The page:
Atkins contends that the trial court erred in
failing to set aside the jury’s verdict convicting him of
capital murder because the evidence failed to establish beyond a
reasonable doubt that he was the triggerman in the killing of
Nesbitt. On brief, Atkins candidly states that "[t]his case
comes down to the testimony of Mr. William A. Jones and Stephen
R. Burton against the testimony of Mr. Atkins." During oral
argument of this appeal, Atkins’ counsel conceded that, to
find error in the trial court’s action, this Court would be
required to reweigh the evidence and make determinations as to
the credibility of the witnesses and their testimony.

"[T]he credibility of witnesses and the
weight to be accorded their testimony are questions for the fact
finder." Saunders v. Commonwealth, 242 Va. 107, 113,
406 S.E.2d 39, 42, cert. denied, 502 U.S. 944 (1991).
Where the jury has seen and heard the witnesses and assessed
their credibility and the weight of their testimony, its
determination of the facts will not be overturned on appeal
unless it is plainly wrong or without evidence to support it.
Code Sect. 8.01-680.

Thus, while Atkins may selectively craft an
interpretation of the evidence to fit his claims of innocence,
and attack the credibility and motivation of Jones and Burton,
the trial court, and this Court on appeal, may not substitute its
own judgment for that of the jury where a reasonable
interpretation of the evidence supports the verdict. Here, the
evidence when viewed in its entirety supports the jury’s
determination that, beyond a reasonable doubt, Atkins was
directly responsible for Nesbitt’s death and that Atkins was
the triggerman. Accordingly, the trial court did not err in
refusing to set aside the conviction for capital murder.

F. The Verdict Form[8]

Atkins asserts that the jury was not properly
"instructed" during the penalty phase because the
verdict form failed to provide the jury with the option of
sentencing Atkins to life imprisonment upon a finding that
neither of the aggravating factors of future dangerousness or
vileness was proven beyond a reasonable doubt. We agree.

It is a well established rule that under normal
circumstances a trial court is under no obligation to amend or
correct an instruction that contains a misstatement of law.
However, "when the principle of law is materially vital to
[the] defendant in a criminal case, it is reversible error for
the trial court to refuse a defective instruction instead of
correcting it and giving it in the proper form." Whaley
v. Commonwealth
, 214 Va. 353, 355-56, 200 S.E.2d 556, 558
(1973); accord Bryant v. Commonwealth, 216 Va. 390,
392-93, 219 S.E.2d 669, 671-72 (1975). Clearly, it is materially
vital to the defendant in a criminal case that the jury have a
proper verdict form. Moreover, Atkins submitted a proper verdict
form, as required by Code Sect. 19.2-264.4(D) and, thus,
there can be no question that the trial court, while having the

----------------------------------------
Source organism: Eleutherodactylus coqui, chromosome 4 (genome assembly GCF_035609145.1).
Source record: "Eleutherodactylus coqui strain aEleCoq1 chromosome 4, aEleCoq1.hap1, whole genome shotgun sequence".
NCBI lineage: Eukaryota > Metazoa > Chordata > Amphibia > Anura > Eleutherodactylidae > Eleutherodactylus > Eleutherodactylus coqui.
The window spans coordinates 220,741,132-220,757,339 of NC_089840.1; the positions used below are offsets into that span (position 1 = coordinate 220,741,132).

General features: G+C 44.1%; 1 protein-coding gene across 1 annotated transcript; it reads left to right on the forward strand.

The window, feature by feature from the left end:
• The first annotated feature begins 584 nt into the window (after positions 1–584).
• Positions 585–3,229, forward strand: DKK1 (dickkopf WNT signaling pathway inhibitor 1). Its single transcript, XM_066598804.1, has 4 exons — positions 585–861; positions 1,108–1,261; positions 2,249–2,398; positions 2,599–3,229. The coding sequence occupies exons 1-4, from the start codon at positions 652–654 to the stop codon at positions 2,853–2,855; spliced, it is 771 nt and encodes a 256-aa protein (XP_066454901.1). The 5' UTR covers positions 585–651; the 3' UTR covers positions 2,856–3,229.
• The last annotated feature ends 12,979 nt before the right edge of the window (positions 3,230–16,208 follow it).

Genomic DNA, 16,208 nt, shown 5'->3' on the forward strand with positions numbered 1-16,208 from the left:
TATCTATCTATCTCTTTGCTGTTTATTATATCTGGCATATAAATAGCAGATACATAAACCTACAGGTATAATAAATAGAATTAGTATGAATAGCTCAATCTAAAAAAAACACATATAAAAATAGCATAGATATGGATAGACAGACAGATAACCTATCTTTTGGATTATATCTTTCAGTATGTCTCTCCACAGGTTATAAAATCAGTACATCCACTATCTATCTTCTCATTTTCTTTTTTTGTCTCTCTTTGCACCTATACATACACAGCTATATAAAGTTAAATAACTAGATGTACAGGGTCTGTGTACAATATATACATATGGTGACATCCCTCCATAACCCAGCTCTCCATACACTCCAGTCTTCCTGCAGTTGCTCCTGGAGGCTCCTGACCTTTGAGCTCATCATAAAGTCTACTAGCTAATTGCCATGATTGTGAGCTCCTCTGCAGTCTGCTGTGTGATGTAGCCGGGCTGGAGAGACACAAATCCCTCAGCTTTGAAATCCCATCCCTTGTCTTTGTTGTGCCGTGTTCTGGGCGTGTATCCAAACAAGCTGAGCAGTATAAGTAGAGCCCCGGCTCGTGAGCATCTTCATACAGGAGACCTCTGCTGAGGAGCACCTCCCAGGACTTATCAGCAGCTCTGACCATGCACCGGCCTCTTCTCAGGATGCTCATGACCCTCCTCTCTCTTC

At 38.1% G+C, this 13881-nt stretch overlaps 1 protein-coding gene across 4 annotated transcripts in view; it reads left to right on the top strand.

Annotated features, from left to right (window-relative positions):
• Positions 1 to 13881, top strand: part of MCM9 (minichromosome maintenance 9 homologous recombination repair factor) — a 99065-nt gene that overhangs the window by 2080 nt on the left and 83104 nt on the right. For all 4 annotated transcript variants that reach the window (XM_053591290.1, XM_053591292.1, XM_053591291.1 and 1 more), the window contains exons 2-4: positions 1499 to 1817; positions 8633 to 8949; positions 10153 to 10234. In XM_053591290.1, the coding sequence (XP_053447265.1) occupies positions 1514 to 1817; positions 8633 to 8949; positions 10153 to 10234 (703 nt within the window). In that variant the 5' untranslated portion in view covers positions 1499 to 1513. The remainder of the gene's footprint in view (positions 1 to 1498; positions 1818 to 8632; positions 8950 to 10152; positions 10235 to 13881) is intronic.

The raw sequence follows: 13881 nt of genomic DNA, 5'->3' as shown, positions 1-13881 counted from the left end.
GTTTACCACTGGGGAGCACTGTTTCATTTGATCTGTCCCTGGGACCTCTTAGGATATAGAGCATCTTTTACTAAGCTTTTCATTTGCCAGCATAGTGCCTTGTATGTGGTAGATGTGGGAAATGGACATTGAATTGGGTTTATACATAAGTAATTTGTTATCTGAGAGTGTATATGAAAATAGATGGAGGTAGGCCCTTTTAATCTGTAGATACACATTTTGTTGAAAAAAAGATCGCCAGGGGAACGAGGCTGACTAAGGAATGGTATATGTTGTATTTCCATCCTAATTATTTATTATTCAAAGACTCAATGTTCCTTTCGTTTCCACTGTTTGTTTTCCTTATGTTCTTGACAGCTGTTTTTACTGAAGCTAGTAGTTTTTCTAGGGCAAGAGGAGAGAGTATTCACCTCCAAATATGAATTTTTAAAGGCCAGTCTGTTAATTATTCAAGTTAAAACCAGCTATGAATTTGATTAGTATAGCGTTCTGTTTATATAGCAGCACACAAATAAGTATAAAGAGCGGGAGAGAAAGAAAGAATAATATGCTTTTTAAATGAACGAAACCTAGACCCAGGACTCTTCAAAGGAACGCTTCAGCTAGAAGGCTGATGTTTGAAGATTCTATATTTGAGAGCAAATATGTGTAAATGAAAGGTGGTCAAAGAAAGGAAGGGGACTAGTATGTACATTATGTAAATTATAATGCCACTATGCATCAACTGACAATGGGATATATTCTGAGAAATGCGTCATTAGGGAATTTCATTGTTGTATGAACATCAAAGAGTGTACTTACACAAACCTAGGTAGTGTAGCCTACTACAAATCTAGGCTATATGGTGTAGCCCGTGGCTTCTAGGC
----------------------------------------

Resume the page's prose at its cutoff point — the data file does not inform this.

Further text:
discretion to elect between the two forms proffered to it, had
the duty to give the jury a proper verdict form. It was the
Commonwealth’s verdict form that was erroneous and, thus,
when the trial court accepted the Commonwealth’s assertion
that the order of sentencing options in its form was preferable,
it was the Commonwealth, and not Atkins, that placed the trial
court in the position of erring when it failed to correct the
omission in the Commonwealth’s form.

In the present case, the Commonwealth
represented to both the trial court and Atkins’ counsel that
its proposed verdict form was "the same as the
Defense’s" except that the alternative findings varied
in order. This simply was not accurate. The Commonwealth’s
form contained no alternative finding permitting the jury to
impose only a life sentence if neither future dangerousness nor
vileness had been proven beyond a reasonable doubt. Thus, each of
the Commonwealth’s alternative verdicts required the jury to
find at least one of the aggravating factors to have been present
before imposing a sentence of either death or life imprisonment.
Although neither the trial court nor Atkins’ counsel noted
the discrepancy between the Commonwealth’s proposed verdict
form and Atkins’ form, Atkins’ counsel was entitled to
rely upon the Commonwealth’s representation that there was
no discrepancy between the forms and it had merely varied the
order of the findings from that in Atkins’ form.

The trial court’s use of the
Commonwealth’s form resulted in the jury receiving a verdict
form which was incomplete and which did not comport with the
correct statement of law given to the jury by the trial court in
its first instruction. We need go no further in our analysis to
determine whether the jury in fact was left with the impression,
contrary to the trial court’s instruction, that it was
required first to find that at least one of the aggravating
factors was present. The jury was presented with a confusing
situation in which the trial court’s instructions and the
form the jury was given to use in discharging its obligations
were in conflict.

For these reasons, we will set aside the
sentence of death imposed by the jury and remand the case to the
trial court for a new penalty proceeding.

G. Reopening of Commonwealth’s Case in
the Penalty Phase

Asserting that the Commonwealth failed to
introduce any evidence of vileness prior to resting its case
during the penalty phase, Atkins contends that the trial court
erred in failing to strike the Commonwealth’s evidence as to
that aggravating factor and instead permitting the Commonwealth
to reopen its case in order to reintroduce the exhibits used in
the guilt phase to establish the vileness of the crime. Because
of the ultimate disposition we make in this appeal, this issue is
moot. We note, however, that because Code